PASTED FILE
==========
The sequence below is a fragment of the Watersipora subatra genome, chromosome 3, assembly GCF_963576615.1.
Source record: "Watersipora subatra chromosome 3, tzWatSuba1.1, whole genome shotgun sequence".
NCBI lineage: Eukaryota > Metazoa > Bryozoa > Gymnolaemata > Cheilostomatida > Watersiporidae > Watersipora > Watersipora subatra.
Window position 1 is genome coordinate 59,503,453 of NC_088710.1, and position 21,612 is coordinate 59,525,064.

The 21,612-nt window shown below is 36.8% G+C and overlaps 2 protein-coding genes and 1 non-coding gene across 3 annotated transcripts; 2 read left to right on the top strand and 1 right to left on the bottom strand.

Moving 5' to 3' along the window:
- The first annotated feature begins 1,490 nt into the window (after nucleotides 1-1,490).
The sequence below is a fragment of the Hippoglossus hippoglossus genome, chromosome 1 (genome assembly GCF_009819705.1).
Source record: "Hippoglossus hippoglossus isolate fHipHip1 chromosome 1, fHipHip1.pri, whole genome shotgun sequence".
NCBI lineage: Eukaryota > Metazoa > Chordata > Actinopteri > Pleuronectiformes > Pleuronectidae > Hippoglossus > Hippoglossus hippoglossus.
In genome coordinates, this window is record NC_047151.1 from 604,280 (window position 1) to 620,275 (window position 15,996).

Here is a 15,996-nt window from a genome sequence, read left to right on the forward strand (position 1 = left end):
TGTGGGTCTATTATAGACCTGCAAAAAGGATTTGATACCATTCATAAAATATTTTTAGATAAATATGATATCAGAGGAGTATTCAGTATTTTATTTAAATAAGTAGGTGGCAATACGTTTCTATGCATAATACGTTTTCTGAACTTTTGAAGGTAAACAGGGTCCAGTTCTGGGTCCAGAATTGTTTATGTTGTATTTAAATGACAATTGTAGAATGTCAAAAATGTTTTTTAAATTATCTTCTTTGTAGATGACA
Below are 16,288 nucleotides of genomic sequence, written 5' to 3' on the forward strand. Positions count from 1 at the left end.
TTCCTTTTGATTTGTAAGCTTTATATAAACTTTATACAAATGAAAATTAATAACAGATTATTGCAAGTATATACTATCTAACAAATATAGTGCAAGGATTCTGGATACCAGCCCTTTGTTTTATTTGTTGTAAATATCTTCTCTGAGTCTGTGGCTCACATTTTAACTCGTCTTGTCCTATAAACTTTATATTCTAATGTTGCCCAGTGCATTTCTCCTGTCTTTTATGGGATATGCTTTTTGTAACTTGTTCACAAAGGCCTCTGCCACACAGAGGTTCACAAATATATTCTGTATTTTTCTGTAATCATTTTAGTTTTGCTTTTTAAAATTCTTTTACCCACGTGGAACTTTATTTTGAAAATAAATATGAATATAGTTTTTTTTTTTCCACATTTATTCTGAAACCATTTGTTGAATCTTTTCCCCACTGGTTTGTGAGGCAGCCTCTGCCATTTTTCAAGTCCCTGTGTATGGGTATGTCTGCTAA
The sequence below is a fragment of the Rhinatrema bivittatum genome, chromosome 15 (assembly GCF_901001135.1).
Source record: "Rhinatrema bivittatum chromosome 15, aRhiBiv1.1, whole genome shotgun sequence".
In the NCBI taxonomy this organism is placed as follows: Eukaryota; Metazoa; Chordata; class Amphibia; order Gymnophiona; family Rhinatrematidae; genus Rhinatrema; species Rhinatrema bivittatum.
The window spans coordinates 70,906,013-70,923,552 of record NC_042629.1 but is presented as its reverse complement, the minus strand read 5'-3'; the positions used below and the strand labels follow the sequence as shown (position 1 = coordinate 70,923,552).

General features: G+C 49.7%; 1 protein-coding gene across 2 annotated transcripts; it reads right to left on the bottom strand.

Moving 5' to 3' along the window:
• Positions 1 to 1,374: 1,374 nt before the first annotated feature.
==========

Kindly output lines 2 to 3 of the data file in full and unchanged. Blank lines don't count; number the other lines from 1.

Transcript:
Source record: "Watersipora subatra chromosome 3, tzWatSuba1.1, whole genome shotgun sequence".
NCBI lineage: Eukaryota > Metazoa > Bryozoa > Gymnolaemata > Cheilostomatida > Watersiporidae > Watersipora > Watersipora subatra.